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Home Philosophy Political Theorists House of Representatives Introduces Bipartisan Measure Condemning QAnon Conspiracy Theorist Organization

House of Representatives Introduces Bipartisan Measure Condemning QAnon Conspiracy Theorist Organization

Two lawmakers introduced a bipartisan measure on August 25 condemning the ring-wing conspiracy theory QAnon a week after President Donald Trump said the theory’s followers “like me very much” and QAnon-linked candidates won Republican congressional primary races across the country. Congressmen Tom Malinowski (D-NJ), and Denver Riggelman (R-VA), said their bill would make it clear the debunked conspiracy theory had no place in the American political mainstream. “Conspiracy theories that falsely blame secret cabals and marginalized groups for the problems of society have long fueled prejudice, violence and terrorism,” Malinowski said. “QAnon and the conspiracy theories it promotes are a danger and a threat that has no place in our country’s politics,” said Riggelman, who lost a Republican primary this year. The measure would condemn QAnon; ask federal law enforcement agencies to remain vigilant against violence provoked by conspiracy theories; and urge Americans to get information from trustworthy sources. The measure must first pass the House Judiciary Committee before it can be considered by the full House of Representatives. 

The QAnon conspiracy theory, which the FBI has called a domestic terrorism threat, is based on unfounded claims that there is a “deep state” apparatus run by political elites, business leaders and Hollywood celebrities who are also pedophiles and actively working against President Donald Trump. The measure cites several incidents where QAnon adherents were linked to crimes they claimed were inspired by their beliefs, including the 2018 arrest of a man who plotted to plant a bomb in the Illinois Capitol Rotunda to raise awareness of the conspiracy theory. Political leaders have denounced the conspiracy theories. House Minority Leader Kevin McCarthy said on Fox News last week, “There is no place for QAnon in the Republican Party.” And White House Press Secretary Kayleigh McEnany dismissed the idea last week that the President supported the theory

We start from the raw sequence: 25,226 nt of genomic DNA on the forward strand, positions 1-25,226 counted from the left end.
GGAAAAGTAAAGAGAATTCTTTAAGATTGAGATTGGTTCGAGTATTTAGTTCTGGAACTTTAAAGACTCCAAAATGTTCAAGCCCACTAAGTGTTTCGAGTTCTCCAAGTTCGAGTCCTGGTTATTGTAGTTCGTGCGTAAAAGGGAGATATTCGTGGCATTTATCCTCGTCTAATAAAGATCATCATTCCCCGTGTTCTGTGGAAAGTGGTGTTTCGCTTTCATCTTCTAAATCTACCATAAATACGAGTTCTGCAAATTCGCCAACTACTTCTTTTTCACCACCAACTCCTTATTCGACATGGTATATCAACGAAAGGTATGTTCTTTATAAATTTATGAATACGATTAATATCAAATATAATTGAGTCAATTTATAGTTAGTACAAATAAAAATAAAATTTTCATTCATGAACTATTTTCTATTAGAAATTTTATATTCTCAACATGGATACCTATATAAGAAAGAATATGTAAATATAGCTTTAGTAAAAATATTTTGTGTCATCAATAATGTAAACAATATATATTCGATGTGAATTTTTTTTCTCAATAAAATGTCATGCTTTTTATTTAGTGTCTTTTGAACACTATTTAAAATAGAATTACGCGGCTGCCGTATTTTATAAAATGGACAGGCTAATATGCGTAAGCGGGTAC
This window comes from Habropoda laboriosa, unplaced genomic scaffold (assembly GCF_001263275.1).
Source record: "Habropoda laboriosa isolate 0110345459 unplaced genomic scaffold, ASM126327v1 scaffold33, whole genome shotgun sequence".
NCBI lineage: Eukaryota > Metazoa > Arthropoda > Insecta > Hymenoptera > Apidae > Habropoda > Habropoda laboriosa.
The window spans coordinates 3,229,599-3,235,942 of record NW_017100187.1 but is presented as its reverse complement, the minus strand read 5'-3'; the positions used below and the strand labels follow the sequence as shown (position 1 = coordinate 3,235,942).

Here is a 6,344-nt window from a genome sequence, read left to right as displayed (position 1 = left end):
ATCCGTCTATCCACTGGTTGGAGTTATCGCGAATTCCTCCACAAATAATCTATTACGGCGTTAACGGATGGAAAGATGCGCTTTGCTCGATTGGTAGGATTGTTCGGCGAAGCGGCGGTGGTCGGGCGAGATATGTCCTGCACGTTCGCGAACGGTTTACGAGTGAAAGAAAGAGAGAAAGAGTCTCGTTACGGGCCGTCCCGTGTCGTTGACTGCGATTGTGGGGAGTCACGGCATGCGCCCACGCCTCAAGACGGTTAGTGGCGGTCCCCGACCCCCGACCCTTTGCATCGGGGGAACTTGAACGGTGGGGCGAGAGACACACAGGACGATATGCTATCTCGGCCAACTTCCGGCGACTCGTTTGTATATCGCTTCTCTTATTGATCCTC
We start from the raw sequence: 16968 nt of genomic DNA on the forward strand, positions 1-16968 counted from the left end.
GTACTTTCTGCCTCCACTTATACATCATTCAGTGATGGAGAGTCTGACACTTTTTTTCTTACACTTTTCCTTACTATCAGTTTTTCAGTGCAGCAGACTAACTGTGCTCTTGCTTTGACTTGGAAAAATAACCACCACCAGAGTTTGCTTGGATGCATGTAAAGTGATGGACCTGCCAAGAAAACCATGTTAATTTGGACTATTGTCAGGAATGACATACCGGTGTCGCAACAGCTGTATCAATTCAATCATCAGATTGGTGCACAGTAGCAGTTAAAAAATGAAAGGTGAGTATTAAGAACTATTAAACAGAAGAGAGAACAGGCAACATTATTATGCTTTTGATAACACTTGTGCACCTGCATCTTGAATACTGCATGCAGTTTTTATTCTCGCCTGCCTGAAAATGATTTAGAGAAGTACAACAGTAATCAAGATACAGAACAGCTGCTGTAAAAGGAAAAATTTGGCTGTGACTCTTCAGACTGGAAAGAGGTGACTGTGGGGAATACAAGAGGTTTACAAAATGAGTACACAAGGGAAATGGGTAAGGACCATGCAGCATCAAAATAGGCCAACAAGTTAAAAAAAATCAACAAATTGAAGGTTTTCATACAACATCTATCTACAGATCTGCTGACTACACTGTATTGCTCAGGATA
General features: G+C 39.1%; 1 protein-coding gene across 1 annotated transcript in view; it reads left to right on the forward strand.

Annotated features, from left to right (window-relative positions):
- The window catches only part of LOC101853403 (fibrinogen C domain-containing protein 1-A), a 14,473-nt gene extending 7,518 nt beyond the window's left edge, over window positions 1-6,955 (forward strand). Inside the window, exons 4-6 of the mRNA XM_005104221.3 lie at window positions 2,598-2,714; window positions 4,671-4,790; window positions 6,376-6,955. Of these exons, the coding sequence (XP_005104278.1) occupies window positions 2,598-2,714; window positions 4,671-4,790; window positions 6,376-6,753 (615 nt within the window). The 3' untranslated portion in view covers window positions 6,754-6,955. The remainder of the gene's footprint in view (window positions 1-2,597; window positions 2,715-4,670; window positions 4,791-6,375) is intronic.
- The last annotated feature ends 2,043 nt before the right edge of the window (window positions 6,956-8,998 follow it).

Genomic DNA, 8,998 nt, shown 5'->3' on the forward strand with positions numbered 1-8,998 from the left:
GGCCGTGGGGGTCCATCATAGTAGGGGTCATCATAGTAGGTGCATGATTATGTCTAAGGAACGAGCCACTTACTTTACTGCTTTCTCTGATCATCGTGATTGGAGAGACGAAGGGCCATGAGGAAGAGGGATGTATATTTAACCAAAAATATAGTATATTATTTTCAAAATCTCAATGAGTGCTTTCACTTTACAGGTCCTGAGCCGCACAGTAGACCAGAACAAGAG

Despite the negative overall reaction to the QAnon conspiracy theory, several QAnon-linked candidates have nevertheless won Republican congressional primaries this year. One candidate, Marjorie Taylor Greene, is likely to win the general election in her staunchly Republican district in northwestern Georgia. President Donald Trump called her a “future Republican Star” in a Twitter Post after her primary win, though Press Secretary Kayleigh McEnany told reporters Trump had not “done a deep dive into the statements” of Greene. President Trump said at his press briefing on August 19 that he did not know much about QAnon other than that “they like me very much, which I appreciate.” “These are people that don’t like seeing what’s going on in places like Portland, Chicago and New York and other cities and states,” he told reporters. “I’ve heard these are people that love our country.” When a reporter further explained the theory to Trump, including the belief that Trump is secretly saving the world from a satanic cult of pedophiles and cannibals, Trump responded: “Is that supposed to be a bad thing? If I can help save the world from problems I’m willing to do it, I’m willing to put myself out there.” 

Matthew Rose
Matt studies and analyzes politics at all levels. He is the creator of, a scholarly resource exploring political trends, political theory, political economy, philosophy, and more. He hopes that his articles can encourage more people to gain knowledge about politics and understand the impact that public policy decisions have on their lives. Matt is also involved in the preservation of recorded sound through IASA International Bibliography of Discographies, and is an avid record collector.


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